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Thursday, March 24th, 2016

Baton Rouge, Louisiana


Who cares about any budget crisis in Louisiana? After all, it’s important that the Bayou State’s new governor and legislature set priorities. And they apparently have. They were not able to balance the state budget in a recent special session. But many lawmakers were quite busy raising campaign dollars for future elections and other political activities.

When these officials were running for office, the state capitol was pictured as nothing but a cesspool of special interests gaining particular favors and tax breaks at the public’s expense. But once in office, the cesspool apparently has been turned into a hot tub where legislators are wined and dined, and the campaign dollars abundantly flow.

Although in office for two months, 42 legislators have held fundraisers during the recent special session. The president of the Louisiana Oil and Gas Association, Don Briggs, was quoted in the Advocate recently saying: “We approach them. They approach us. There is not a legislator over there that doesn’t have fundraisers.” So it’s politics, as usual, at the state capitol.

Louisiana’s new governor is not above the fray in raking up the campaign cash, particularly from his opponents. Gov. John Bel Edwards was blistered in criticism when he was campaigning this past fall by oil and gas, chemical industry, LABI and various other business interests. But once in office, the new governor made no bones about why he was calling on his adversaries to cough up campaign funds. “They opposed me last year, and I’m governor this year,” he was quoted as saying. So to be in the political mix, the governor seems to be saying that you have to “pay to play.”

More than one half of current legislators were elected without any opposition. And all of them had a significant campaign war chest built up. It’s no secret that in the overwhelming majority of elections held in Louisiana, there are three key elements in getting elected. The first is lots of campaign dollars. The second is more campaign dollars. And I’ve forgotten the third.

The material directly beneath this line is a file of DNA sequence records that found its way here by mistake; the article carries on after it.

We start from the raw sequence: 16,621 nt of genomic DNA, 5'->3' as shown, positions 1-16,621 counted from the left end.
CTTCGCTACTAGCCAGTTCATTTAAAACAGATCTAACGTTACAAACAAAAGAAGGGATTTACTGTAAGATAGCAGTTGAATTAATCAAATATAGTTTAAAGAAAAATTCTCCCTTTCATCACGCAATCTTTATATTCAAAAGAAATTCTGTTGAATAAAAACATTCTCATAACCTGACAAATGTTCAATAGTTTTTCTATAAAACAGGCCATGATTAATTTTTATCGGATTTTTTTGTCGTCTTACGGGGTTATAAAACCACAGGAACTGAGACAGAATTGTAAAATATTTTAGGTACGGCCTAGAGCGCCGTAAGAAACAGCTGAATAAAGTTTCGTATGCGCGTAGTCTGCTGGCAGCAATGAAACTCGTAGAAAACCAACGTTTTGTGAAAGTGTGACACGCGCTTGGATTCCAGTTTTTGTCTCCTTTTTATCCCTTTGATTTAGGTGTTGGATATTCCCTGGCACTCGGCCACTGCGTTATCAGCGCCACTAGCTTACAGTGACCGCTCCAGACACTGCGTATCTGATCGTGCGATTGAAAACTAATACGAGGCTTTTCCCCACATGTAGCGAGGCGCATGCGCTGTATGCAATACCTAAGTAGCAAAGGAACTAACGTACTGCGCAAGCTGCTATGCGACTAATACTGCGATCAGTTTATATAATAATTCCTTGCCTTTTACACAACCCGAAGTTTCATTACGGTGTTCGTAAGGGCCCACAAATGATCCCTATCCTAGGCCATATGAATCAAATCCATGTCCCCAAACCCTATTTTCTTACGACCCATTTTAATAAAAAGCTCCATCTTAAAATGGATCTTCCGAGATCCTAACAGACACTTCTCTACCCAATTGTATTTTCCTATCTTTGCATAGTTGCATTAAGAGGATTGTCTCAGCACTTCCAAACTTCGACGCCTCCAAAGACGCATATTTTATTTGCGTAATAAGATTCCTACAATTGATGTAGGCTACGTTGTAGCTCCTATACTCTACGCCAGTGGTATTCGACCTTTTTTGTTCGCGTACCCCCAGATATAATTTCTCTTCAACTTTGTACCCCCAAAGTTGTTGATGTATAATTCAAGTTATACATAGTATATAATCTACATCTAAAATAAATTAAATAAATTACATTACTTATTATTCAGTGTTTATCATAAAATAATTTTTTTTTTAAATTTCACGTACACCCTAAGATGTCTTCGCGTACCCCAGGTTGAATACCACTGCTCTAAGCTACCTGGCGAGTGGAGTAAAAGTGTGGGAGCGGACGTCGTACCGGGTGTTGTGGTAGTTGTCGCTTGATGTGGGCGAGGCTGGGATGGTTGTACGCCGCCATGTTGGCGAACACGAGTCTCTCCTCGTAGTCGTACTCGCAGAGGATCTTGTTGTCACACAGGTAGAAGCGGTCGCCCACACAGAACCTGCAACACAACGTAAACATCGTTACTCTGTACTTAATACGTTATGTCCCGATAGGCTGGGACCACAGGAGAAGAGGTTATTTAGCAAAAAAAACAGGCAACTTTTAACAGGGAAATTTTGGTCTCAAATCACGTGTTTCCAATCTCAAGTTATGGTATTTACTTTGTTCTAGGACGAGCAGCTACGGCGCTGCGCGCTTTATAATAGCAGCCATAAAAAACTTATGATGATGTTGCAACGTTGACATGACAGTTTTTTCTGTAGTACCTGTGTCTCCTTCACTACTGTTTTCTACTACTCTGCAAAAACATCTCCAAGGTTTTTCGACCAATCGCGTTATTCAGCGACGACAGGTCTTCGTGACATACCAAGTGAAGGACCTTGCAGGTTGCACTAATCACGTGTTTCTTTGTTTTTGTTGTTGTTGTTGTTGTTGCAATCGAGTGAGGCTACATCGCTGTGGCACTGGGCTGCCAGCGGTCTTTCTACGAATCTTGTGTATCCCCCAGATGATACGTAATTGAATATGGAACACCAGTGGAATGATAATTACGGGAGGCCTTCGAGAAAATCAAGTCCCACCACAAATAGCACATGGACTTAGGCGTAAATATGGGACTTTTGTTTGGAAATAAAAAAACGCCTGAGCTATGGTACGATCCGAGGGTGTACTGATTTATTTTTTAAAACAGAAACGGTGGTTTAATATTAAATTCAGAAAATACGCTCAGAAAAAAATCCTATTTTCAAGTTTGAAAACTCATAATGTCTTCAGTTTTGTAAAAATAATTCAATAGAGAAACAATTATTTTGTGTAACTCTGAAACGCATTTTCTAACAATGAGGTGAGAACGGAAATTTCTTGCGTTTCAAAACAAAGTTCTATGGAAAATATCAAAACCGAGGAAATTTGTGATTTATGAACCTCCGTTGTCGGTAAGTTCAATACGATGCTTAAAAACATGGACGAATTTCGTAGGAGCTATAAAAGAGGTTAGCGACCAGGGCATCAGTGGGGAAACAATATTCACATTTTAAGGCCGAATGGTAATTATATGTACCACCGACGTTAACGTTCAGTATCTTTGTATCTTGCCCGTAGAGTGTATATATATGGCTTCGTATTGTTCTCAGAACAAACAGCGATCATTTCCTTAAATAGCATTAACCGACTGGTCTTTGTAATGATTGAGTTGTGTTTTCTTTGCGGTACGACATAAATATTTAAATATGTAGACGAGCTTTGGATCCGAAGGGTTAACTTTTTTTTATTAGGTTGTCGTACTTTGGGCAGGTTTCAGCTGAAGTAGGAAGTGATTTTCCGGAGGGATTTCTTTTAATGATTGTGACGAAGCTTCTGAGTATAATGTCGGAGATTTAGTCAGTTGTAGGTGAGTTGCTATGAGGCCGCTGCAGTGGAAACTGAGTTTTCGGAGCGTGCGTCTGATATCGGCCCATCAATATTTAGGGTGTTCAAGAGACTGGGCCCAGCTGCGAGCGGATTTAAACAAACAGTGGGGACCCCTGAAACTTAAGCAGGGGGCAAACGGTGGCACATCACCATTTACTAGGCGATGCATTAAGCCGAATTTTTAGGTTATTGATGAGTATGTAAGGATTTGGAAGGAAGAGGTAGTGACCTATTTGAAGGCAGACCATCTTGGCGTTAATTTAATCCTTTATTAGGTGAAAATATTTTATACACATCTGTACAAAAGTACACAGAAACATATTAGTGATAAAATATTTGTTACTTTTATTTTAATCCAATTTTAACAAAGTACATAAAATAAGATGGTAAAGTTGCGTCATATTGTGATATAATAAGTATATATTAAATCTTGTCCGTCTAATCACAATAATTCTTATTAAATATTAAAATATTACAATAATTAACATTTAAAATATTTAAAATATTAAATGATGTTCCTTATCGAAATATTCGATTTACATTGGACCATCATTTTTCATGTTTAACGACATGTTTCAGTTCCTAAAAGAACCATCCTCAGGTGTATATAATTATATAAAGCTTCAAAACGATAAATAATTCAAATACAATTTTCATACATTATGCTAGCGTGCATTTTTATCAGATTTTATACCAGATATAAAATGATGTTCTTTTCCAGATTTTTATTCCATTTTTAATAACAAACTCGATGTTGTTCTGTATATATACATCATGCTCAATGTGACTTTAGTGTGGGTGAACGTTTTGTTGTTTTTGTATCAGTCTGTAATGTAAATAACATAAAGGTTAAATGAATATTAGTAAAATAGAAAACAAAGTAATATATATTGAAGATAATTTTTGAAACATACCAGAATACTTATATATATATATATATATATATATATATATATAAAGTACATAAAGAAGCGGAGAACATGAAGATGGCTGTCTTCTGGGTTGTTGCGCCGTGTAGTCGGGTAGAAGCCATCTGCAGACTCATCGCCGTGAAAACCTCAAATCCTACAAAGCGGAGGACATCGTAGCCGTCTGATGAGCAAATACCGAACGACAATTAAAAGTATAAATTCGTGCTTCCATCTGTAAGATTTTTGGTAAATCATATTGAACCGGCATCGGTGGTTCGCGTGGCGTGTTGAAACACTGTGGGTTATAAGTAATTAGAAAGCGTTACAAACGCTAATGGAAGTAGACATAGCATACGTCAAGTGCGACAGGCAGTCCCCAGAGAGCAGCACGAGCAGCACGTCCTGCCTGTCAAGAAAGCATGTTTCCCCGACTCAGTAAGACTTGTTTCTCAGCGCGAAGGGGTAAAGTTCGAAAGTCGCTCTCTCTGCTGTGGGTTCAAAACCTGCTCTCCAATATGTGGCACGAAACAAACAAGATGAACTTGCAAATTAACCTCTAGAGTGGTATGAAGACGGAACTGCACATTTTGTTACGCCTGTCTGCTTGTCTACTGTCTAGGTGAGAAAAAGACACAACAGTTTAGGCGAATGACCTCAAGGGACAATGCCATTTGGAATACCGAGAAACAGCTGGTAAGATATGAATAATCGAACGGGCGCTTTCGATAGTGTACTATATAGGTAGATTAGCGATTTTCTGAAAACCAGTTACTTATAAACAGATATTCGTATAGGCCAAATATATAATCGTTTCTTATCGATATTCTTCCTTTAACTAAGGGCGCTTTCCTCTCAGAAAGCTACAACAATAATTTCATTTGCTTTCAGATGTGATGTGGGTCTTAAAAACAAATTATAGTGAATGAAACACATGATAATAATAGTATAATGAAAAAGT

Louisiana regularly ranks as the most expensive state for campaign spending per capita, in the nation. Out-of-state corporate and special interest money regularly floods into the campaign coffers of Louisiana candidates. In his bid for reelection four years ago, former Gov. Bobby Jindal had more contributions from outside Louisiana then from within. One might wonder why almost 1000 California contributors were so interested in Louisiana issues.

There is a simple and constitutional way to keep Louisiana elected officials focused on Louisiana issues. A candidate for public office should only raise campaign funds in the district from where he or she is running.  If a candidate is running statewide, he or she should raise all their financial resources within the state.  If a candidate is running parish wide, the limits should be within the home district.  Legislators would be limited to raising campaign dollars from within their respective districts.  Simple.  Keep fund raising local.  Make the candidates focus and be responsive solely to the voters in the boundaries that put them in office.

To be sure, there would be loud protests from lobbyists who hand out the campaign dollars to gain their “special access.”Â  And incumbents, who can work the system from day one in office, would object at having to forgo all the many out-of-district fund raising opportunities.  The voters would be the beneficiaries.  But don’t count on any groundswell of change.

The recent Citizens United Supreme Court decision was touted as a catalyst for major campaign changes.  But as long as out of state money floods into any state, it’s going to be the same old, same old in both Baton Rouge and Washington.  Remember the 1960s song by The Who called “Won’t be Fooled Again?”Â  There’s a line that goes:  “Meet the new boss, same as the old boss.”Â  The more there is talk of change at the state capitol, the more it would seem to stay the same.


People used to complain that selling a campaign was like selling a bar of soap. But when you buy soap, at least you get the soap. In this campaign, you just get two guys telling you they really value cleanliness. “” David Brooks

Peace and Justice

Jim Brown

Jim Brown’s syndicated column appears each week in numerous newspapers throughout the nation and on websites worldwide.  You can read all his past columns and see continuing updates at http://www.jimbrownla.com.  You can also hear Jim’s nationally syndicated radio show each Sunday morning from 9:00 am till 11:00 am Central Time on the Genesis Radio Network, with a live stream at http://www.jimbrownla.com.





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